The state of Andhra Pradesh is recognized as a leader in using technology to improve the delivery of public services, programs and subsidies. This paper reports on research to better understand the functioning and effectiveness of its reforms to strengthen state capacity by digitalizing service delivery.
This paper examines the impact of Ukraine’s ambitious procurement reform on outcomes amongst a set of procurements that used competitive tendering. This paper examines the impact of ProZorro and reform on contracts that were procured competitively both prior to and after the introduction of the new system. It finds some evidence of impact of the new system on increasing the number of bidders, cost savings, and reduced contracting times.
The Limits of Accounting-Based Accountability in Education (and Far Beyond): Why More Accounting Will Rarely Solve Accountability Problems
Accountability is rightly at the center of the conversation regarding how to improve governance systems, particularly health and education systems. But efforts to address accountability deficits often focus primarily on improving what can be counted and verified—what we term “accounting-based accountability.”
With the goal of driving down drug costs, governments across the globe have instituted various forms of pharmaceutical price control policies. In this paper, we examine the theoretical and empirical effects of one implementation of pharmaceutical price controls, in which the Indian government placed price ceilings on a set of essential medicines.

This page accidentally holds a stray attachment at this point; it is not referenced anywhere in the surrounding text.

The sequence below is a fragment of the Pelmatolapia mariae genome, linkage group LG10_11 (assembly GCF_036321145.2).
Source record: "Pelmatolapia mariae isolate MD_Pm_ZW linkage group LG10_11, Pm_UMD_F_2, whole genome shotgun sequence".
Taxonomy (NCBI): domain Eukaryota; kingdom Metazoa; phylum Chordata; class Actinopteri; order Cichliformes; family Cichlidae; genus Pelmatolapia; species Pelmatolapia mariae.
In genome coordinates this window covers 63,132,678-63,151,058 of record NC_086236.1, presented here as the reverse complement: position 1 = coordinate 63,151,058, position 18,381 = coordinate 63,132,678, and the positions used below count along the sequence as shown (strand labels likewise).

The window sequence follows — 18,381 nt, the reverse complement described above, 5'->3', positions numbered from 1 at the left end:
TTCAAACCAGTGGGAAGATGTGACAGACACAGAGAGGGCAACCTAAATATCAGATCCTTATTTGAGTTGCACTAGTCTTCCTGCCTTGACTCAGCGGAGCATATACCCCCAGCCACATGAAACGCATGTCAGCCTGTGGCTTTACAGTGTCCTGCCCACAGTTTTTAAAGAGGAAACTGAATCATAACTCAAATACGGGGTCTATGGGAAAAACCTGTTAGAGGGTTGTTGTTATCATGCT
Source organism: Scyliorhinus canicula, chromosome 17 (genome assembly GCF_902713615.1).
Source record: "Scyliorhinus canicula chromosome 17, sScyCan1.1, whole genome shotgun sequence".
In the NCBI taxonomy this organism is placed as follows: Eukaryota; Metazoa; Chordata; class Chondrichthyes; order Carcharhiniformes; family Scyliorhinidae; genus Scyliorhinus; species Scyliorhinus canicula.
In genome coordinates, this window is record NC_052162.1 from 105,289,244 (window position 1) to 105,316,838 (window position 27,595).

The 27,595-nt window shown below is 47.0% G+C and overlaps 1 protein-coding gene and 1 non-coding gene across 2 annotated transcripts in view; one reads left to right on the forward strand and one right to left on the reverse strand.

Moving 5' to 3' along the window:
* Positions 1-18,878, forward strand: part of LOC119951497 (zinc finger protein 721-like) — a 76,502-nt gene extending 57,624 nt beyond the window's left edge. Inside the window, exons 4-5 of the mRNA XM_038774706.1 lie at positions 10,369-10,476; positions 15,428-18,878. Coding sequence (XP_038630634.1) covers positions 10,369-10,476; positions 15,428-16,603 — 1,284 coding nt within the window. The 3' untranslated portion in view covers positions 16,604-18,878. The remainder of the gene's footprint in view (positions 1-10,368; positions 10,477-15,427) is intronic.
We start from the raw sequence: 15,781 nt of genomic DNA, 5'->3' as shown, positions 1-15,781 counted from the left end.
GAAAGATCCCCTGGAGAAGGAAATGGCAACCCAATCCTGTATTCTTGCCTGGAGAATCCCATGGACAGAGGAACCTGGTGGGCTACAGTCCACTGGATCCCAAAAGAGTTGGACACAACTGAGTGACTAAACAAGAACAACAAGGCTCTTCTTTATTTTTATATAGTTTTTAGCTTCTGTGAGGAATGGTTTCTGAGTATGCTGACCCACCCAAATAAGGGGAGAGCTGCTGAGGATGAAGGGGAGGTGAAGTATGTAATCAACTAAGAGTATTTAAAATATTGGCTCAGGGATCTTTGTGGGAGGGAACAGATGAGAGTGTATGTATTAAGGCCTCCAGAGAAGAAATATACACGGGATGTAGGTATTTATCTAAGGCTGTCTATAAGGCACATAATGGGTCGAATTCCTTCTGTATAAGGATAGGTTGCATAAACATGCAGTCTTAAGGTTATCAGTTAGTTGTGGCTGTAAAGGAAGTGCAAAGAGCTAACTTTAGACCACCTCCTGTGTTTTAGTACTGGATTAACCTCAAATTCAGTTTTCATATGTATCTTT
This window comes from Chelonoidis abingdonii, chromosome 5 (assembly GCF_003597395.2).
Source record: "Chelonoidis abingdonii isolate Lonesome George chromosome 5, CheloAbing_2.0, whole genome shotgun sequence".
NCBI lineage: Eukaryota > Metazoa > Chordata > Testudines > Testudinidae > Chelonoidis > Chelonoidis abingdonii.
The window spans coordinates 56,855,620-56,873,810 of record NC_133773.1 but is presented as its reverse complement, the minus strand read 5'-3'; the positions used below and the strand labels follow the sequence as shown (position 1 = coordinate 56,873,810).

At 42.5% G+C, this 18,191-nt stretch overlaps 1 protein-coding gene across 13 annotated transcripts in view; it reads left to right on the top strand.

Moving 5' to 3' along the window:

We use data from seven low and middle income countries with diverse drug procurement systems to assess the effect of centralized procurement on drug prices and provide a theoretical mechanism that explains this effect. We find that centralized procurement of drugs by the public sector allows much lower prices but that the induced price reduction is smaller when the supply side is more concentrated.
This paper focuses on the role that price transparency may play in the efficient and effective procurement of medicines by middle- and low-income countries. Will making prices publicly available make procurement more efficient and cost-effective medicines more accessible? We conclude that transparency of the procurement process significantly lowers costs by encouraging bidders.
Midline Effects of a Randomized Controlled Trial to Increase the Utilization of Financial Services by Women Business Owners in Rural Indonesia - Working Paper 506
This is the report of a midline evaluation of a randomized controlled trial to increase the utilization of saving and other financial services by women business owners in Indonesia.